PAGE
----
Permanent and contract vacancies
Vacancies rose at a similarly strong pace for both contract and permanent staff during June. The latest increase in permanent worker demand was the most marked for three months, albeit much weaker than the increases seen during 2018. Meanwhile, short-term staff vacancies rose at the softest pace since August 2012.
Public & private sector vacancies
The private sector continued to outperform the public sector in terms of vacancy growth in June. Demand for both permanent and contract staff in the private sector expanded sharply. Meanwhile, in the public sector, contract job vacancies rose only modestly and demand for permanent workers continued to contract.
Official Data: UK Job Vacancies
Latest official data from the Office for National Statistics (ONS) indicated that the number of job vacancies expanded by 1.5% on an annual basis to reach 837,000 in the three months to May. While the number remained close to the record high of 861,000, job openings have steadily declined over the past four survey periods.
Vacancies by Sector
IT & Computing continued to lead the permanent staff demand rankings during June. A steep increase in vacancies was also seen for Engineering. The only two sectors to register reduced demand were Construction and Retail.
Eight of the ten monitored sectors recorded higher demand for short-term staff in June, led by Hotel & Catering and Nursing/Medical/Care. In contrast, contract vacancies fell markedly for Retail workers.
Overall supply of candidates continues to decline sharply
The Total Staff Availability Index posted below the neutral 50.0 level to signal a deterioration in overall worker supply for the seventy-fourth month running in June. The rate of contraction remained sharp, despite easing slightly since May. Marked reductions were observed for both contract and permanent worker availability, with the latter seeing the steeper rate of decline.
Steep drop in permanent worker availability
Recruitment consultancies signalled a further reduction in the availability of workers to fill permanent jobs in June. Companies often linked the fall to heightened uncertainty towards the outlook, which had led people to become more reluctant to move roles. Others commented that a generally low unemployment rate and skill shortages had weighed on candidate supply. The rate of reduction remained historically sharp, despite easing slightly since May. Permanent candidate numbers continued to fall across all four monitor English regions.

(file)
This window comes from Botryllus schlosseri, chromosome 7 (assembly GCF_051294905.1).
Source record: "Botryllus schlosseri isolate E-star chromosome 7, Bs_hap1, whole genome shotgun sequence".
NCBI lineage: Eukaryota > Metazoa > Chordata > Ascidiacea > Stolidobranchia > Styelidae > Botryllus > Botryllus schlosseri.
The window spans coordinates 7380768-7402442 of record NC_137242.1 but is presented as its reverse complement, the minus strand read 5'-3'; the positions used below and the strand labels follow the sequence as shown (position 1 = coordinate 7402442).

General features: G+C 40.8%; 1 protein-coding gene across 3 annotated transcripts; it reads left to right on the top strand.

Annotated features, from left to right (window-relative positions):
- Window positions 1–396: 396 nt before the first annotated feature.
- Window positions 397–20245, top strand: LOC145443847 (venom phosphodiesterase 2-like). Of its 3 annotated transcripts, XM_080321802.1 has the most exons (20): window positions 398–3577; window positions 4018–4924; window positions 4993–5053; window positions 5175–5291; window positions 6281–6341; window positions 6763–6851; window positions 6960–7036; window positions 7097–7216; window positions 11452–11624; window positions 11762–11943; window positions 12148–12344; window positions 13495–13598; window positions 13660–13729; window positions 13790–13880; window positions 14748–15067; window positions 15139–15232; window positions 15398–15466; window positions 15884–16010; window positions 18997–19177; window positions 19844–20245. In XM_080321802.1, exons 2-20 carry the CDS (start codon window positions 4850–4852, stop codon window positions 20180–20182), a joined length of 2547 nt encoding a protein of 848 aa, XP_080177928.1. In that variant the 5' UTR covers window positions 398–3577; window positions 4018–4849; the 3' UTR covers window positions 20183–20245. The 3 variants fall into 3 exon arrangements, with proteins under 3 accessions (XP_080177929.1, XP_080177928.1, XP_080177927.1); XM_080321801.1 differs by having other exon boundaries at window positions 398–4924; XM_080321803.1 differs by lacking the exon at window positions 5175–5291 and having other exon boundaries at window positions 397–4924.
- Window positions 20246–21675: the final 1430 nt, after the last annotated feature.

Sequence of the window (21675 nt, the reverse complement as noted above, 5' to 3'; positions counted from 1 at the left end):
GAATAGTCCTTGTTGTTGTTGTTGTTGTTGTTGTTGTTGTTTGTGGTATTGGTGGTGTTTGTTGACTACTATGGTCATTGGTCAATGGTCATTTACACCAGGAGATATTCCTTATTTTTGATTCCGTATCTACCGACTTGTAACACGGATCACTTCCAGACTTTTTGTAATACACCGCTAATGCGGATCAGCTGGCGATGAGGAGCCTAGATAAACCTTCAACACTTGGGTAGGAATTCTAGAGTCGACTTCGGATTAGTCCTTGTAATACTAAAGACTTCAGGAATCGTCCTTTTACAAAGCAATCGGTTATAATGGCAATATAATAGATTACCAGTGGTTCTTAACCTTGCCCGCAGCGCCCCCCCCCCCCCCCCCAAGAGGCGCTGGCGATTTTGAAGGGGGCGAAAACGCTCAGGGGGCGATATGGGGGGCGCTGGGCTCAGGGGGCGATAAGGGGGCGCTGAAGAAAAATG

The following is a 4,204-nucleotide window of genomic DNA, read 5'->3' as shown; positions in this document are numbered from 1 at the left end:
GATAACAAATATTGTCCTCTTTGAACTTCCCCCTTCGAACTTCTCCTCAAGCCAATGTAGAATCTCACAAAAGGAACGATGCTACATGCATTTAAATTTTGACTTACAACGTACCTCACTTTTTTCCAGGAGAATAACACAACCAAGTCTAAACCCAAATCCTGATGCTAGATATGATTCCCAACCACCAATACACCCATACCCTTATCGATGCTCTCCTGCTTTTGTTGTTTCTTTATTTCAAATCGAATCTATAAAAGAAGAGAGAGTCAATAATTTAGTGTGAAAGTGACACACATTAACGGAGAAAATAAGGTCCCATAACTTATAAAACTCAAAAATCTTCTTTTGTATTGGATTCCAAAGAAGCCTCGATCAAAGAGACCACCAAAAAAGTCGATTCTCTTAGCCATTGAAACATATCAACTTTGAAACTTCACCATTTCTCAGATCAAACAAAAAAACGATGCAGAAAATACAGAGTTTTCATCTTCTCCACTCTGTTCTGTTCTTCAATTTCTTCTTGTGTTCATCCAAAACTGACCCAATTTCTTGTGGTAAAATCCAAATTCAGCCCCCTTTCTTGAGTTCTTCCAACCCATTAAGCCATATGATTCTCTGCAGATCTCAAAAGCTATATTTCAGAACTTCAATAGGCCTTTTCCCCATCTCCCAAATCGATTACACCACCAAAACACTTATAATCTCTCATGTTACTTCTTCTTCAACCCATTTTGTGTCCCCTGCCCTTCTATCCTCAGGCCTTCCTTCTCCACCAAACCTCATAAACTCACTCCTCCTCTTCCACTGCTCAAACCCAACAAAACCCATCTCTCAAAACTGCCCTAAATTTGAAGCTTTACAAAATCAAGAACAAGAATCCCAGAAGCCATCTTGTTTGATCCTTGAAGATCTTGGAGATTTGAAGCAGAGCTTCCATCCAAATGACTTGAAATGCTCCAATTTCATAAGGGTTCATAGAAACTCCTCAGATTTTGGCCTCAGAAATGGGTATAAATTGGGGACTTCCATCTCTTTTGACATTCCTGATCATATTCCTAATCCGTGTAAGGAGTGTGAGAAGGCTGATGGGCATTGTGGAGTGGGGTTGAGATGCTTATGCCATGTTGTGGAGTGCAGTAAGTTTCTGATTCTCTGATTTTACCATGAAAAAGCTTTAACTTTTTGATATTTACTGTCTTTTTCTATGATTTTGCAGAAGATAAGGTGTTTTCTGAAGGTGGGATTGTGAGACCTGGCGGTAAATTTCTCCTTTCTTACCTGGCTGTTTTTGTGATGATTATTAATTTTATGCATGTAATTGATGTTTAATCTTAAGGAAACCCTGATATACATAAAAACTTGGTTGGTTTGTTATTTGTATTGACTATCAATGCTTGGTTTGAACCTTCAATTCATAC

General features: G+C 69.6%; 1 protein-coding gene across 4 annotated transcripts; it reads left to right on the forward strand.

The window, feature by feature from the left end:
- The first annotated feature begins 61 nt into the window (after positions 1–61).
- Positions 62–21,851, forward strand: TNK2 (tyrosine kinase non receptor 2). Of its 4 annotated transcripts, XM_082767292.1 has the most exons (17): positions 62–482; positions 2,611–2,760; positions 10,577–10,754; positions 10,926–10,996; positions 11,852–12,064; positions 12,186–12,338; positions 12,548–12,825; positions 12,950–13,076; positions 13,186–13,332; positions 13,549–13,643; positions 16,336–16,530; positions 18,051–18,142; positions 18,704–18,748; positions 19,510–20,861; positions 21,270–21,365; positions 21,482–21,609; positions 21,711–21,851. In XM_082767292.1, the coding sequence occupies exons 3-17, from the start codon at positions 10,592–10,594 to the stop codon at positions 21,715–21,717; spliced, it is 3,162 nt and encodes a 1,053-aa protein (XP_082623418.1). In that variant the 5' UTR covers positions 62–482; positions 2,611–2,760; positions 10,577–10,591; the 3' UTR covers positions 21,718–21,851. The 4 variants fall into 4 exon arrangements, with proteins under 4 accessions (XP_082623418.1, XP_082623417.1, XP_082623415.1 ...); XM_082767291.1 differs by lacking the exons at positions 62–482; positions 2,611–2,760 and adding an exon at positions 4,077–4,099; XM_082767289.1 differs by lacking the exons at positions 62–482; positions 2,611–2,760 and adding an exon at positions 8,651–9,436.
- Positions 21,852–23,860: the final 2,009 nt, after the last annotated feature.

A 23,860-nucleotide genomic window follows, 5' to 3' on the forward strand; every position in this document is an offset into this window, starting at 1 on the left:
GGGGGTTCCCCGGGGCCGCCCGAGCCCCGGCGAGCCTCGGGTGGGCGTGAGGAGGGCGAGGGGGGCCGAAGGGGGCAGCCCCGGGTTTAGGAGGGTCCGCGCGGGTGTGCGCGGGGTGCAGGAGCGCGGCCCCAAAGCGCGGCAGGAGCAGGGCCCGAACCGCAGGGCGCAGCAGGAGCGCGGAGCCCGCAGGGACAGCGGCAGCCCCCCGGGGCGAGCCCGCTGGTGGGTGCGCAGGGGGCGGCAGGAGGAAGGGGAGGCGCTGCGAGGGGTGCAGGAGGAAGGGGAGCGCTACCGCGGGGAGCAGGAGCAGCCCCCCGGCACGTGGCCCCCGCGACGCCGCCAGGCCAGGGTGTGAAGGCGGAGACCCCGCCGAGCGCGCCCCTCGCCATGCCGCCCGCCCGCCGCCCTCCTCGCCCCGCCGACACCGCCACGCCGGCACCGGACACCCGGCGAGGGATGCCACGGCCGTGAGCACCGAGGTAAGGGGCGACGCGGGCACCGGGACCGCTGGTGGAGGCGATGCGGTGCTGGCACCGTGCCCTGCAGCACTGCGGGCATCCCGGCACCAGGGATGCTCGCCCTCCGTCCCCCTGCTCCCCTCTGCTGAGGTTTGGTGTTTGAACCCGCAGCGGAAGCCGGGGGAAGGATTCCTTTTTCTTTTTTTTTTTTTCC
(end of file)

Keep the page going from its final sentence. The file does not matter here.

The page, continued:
Contract staff supply falls markedly in June
Latest survey data pointed to a sustained drop in short-term staff availability across the UK in June. The rate of deterioration was sharp, despite easing since May, and much quicker than the series long-run average (49.5). Anecdotal evidence indicated that a relatively high employment rate and fewer EU workers had weighed on contract worker supply.
The steepest fall in short-term candidate numbers was seen in London, while the softest was recorded in the North of England.
Starting salaries continue to rise sharply
UK recruitment consultancies signalled higher salaries for permanent starters in June, thereby stretching the current trend to 86 months. Although the rate of inflation was among the softest seen for over two years, it remained sharp overall. According to panel members, competition for scarce staff and skill shortages placed upward pressure on pay. Starting salaries rose across all four English regions, led by the Midlands.
Contract pay inflation quickens to seven-month high
Average hourly wages awarded to contract staff rose for the seventy-seventh month running in June. Candidate shortages were reported by panellists as the principal driver of higher pay. Furthermore, the rate of inflation edged up to the sharpest recorded since November 2018. All four monitored English regions recorded higher wages for contract staff, with the quickest rate of increase seen in the Midlands.
Official Data: UK Average Weekly Earnings
Latest data from the Office for National Statistics showed that employee earnings (including bonuses) increased by 3.1% year-on-year in the three months to April. This followed an increase of 3.3% in the previous three-month period, to indicate a further softening since peaking at 3.5% earlier in the year. That said, the current period of pay growth remains the most marked for approximately a decade.
The softening was predominantly driven by the private sector, which saw pay growth ease to 3.2% over the three months to April compared to a year ago. This offset the quickest increase in public sector earnings for over seven-and-a-half years (3.0%).